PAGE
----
Network of Excellence in Internet Science


June 27, 3-5 p.m. CEST: Brett Frishmann on "Governing Knowledge Commons" (JRA4 seminar)

On June 27, 3-5 p.m. CEST, Prof. Brett Frischmann (Yeshiva University) will discuss Governing Knowledge Commons, which will be published by Oxford University Press in July 2014. The seminar will be hosted by the Nexa Center for Internet & Society at Politecnico di Torino (DAUIN), and will be available via live streaming through

More information at:

"Knowledge commons" describes the institutionalized community governance of the sharing and, in some cases, creation, of information, science, knowledge, data, and other types of intellectual and cultural resources. It is the subject of enormous recent interest and enthusiasm with respect to policymaking about innovation, creative production, and intellectual property. Taking that enthusiasm as its starting point, Governing Knowledge Commons argues that policymaking should be based on evidence and a deeper understanding of what makes commons institutions work. It offers a systematic way to study knowledge commons, borrowing and building on Elinor Ostrom's Nobel Prize-winning research on natural resource commons. It proposes a framework for studying knowledge commons that is adapted to the unique attributes of knowledge and information, describing the framework in detail and explaining how to put it into context both with respect to commons research and with respect to innovation and information policy. Eleven detailed case studies apply and discuss the framework exploring knowledge commons across a wide variety of scientific and cultural domains.

Fourth Plenary and Workshop: Presentations

Between 11 and 13 June 2014, members of the Network of Excellence in Internet Science research project met in Bologna to participate in a joint workshop and fourth plenary of the Network of Excellence in Internet Science. Please find the presentations below.

BoF Session: F. Bagnoli and E. Massaro, Risk perception and epidemics on multiplex networks.

Opening innovation and knowledge: the relevance of Internet Science

open field

The approach we take to Internet Science has implications for art, science, and the future of knowledge. I've been travelling in the USA and Canada this month trying to understand the broader relevance of work we have been doing on open modes of governance.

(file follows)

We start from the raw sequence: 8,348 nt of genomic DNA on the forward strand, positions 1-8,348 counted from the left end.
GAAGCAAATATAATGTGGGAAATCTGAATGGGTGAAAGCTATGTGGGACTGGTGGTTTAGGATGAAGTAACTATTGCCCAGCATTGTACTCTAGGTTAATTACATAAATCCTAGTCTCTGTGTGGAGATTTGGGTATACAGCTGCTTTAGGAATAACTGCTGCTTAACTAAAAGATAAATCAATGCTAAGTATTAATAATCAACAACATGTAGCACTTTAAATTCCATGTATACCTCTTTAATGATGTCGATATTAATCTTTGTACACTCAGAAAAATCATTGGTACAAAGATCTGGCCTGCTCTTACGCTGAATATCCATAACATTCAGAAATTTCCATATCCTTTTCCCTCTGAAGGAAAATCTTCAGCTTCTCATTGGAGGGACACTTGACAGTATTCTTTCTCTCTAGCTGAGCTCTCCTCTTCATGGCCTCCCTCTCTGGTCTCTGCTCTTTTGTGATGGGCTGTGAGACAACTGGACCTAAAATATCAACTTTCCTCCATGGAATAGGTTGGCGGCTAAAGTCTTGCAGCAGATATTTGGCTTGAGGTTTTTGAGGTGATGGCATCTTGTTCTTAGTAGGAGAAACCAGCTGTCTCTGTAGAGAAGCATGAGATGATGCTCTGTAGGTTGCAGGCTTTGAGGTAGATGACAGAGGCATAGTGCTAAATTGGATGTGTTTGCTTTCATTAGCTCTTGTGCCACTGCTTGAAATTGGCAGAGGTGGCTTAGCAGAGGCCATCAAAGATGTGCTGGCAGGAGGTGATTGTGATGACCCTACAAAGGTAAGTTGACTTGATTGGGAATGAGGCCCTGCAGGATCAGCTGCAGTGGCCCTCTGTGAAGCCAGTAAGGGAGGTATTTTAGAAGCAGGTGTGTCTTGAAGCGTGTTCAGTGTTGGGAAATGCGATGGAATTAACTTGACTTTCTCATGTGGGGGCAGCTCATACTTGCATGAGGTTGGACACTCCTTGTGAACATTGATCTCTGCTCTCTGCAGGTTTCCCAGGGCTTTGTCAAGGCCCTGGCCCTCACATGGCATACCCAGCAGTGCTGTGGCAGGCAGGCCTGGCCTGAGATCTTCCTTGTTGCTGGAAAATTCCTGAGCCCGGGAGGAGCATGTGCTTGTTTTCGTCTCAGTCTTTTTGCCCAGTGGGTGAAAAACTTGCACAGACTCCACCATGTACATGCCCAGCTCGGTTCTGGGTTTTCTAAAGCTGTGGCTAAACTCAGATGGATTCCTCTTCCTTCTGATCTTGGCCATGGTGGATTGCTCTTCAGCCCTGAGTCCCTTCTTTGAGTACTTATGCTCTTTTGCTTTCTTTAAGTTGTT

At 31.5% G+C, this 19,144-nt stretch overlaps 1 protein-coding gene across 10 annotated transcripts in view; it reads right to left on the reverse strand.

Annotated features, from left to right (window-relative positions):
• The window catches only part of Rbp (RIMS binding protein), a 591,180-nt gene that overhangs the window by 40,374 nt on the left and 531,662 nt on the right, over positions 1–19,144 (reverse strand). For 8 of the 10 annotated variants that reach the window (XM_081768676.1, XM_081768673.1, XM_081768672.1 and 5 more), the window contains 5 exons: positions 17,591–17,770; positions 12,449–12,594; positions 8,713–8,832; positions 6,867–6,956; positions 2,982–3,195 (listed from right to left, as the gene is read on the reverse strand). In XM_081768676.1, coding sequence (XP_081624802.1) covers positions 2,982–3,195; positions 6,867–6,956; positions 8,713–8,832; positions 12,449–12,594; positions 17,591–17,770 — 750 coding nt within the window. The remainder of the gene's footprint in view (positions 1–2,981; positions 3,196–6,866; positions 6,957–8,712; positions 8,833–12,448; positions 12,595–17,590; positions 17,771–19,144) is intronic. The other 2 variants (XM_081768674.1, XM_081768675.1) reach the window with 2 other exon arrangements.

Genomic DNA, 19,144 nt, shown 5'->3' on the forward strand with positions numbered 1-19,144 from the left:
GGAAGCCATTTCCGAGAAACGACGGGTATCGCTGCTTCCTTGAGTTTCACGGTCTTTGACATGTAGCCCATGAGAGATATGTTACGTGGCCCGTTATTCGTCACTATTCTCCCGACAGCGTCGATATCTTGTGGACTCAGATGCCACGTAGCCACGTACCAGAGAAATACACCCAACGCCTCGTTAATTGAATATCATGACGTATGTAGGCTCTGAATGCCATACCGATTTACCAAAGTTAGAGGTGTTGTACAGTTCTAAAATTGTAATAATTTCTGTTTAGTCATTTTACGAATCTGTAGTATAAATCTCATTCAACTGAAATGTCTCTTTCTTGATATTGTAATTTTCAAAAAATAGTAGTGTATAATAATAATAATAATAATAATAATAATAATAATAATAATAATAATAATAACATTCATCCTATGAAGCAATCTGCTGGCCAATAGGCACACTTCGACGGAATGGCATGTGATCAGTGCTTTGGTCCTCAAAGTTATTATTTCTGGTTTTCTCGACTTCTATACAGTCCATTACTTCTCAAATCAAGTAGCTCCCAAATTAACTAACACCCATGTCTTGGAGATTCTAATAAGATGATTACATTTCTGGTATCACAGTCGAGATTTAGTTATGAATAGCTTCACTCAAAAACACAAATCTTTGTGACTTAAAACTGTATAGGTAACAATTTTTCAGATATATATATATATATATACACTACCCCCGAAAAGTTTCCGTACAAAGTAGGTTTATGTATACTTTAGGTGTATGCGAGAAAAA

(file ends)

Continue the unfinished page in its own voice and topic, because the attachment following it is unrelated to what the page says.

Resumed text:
In particular, I have been working with researchers from library and information science, fine art and art history to help them understand the insights we've gathered about governance and standard setting - and interdisciplinary work.

Giving evidence to the German Parliament NSA inquiry

Last Thursday I gave evidence to the German Parliament's Committee of Inquiry into the NSA surveillance revealed by Edward Snowden. The video of the hearing has now been published:

What makes a critical infrastructure?

An interesting notion of understanding I got from our workshop at COOP 2014 in Nice and the conference afterwards is that an infrastructure is only then critical when its failure is noticed by humans and they are unhappy about the failure.

Alan Chamberlain had formulated that much better in his talk. Thus, there are so much more critical infrastructure things than the classic examples electricity and communication. Moreover, Internet may not always be one.

Report from our JRA7/JRA8 Workshop USRR 2014 (April 03, 2014 in Ghent)

JRA7 and JRA8 have organized a workshop on understanding the interplay between  sustainability, robustness and resilience (USRR 2014). It was held on April 03 2014 in Ghent in Belgium. There were 7 talks and about 20 People attended the workshop. A wide variety of topics were addressed. The keynote was given by Paolo Monti. It is important to avoid green at all cost solutions. Measures like sleep modes may interfere with resilience messures and may reduce time to failure and component lifetime.

Peer-reviewed digital scholarship

Provocative (peer-reviewed) article: Risam, R. (2013) Rethinking Peer Review in the Age of Digital Humanities. Ada: A Journal of Gender, New Media, and Technology, No.4. doi:10.7264/N3WQ0220

Wearable tech, self-driving cars, and more

We have some great speakers lined up for our Technology Law Futures Forum on 26/27 June in London, co-organised with the Society for Computers and Law. Paul Nemitz, Director, Fundamental Rights and Union Citizenship at the European Commission, will give a keynote (open to all) on trust, big data, and the closely-followed EU data protection reform processs.


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